PERSEPOLIS: (Voices of Catherine Deneuve, Chiara Mastroianni, Danielle Darrieux, Simon Abkarian, Gabrielle Lopes Benites, Gabrielle Lopes, Fraancois Jerosme, Arie Elmaleh; Written and directed by Vincent Paronnaud and Marjane Satrapi; Sony Pictures Classics) Since this is an animated feature based upon writer/director Marjane Satrapi’s graphic novel about her coming-of-age in Iran, and since it employs the voices of such pretty people as Catherine Deneuve and her daughter, Chiara Mastroianni, you might assume “Persepolis” is a lyrical recollection of sweet, dreamy adolescence. But you’d be wrong. It is instead an unsparing depiction of the oppression of young women during the Islamic Revolution in 1970s Iran, focusing on the suffering of the sensitive, spirited Marjane under militant male domination. Eventually, her parents arrange her journey to a different form of discrimination in Europe and finally she returns to her home, only to find a land that is unbearably alien to her. Disney this is not. Now Playing

THERE WILL BE BLOOD: Daniel Day-Lewis, Paul Dano, Kevin J. O'Connor, Ciarán Hinds, Russell Harvard (Written and directed by Paul Thomas Anderson; Paramount Vantage) Oil is a red hot subject these days, but it was pretty hot stuff back in 1927, too. That’s the year “Oil!,” Upton Sinclair's robust depiction of greed and corruption among early 20th-century developers and drillers, was published. Now Paul Thomas Anderson, the boldly imaginative director of “Boogie Nights,” “Magnolia” and “Punch-Drunk Love,” has helmed his own adaptation of Sinclair’s book and he had the smarts to cast Daniel Day-Lewis in the central role of a Texan prospector who makes a killing in Southern California and then pays a heavy spiritual price for his handsome fortune. To read about more new movies based on books, click here. Now Playing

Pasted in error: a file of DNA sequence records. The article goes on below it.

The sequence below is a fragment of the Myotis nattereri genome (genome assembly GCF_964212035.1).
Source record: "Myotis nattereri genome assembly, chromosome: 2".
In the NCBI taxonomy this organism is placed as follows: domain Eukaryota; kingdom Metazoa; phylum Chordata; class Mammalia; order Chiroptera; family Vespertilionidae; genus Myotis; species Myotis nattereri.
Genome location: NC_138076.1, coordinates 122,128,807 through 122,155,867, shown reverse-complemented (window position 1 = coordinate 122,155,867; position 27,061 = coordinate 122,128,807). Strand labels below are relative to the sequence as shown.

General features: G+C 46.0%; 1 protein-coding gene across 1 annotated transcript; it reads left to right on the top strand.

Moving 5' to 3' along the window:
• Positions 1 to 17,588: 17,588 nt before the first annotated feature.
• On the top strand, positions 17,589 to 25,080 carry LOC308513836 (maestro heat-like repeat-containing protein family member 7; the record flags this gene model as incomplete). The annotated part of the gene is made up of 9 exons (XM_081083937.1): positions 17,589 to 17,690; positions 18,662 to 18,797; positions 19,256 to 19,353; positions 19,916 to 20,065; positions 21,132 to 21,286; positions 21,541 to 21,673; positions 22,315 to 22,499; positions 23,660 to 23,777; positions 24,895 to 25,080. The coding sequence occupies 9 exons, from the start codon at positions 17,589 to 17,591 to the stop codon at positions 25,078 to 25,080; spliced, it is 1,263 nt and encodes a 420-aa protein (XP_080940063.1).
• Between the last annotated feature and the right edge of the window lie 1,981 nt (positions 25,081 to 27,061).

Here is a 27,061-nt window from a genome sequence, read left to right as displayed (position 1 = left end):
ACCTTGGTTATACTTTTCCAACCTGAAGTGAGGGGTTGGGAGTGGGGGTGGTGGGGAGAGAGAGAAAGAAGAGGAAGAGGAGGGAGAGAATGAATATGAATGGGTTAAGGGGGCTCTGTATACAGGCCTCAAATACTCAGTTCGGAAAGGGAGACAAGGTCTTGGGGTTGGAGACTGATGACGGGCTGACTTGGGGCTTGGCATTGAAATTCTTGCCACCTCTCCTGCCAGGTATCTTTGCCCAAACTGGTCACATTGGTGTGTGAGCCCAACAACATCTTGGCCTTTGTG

Click here to read the Ultimate Forecast for December 2008.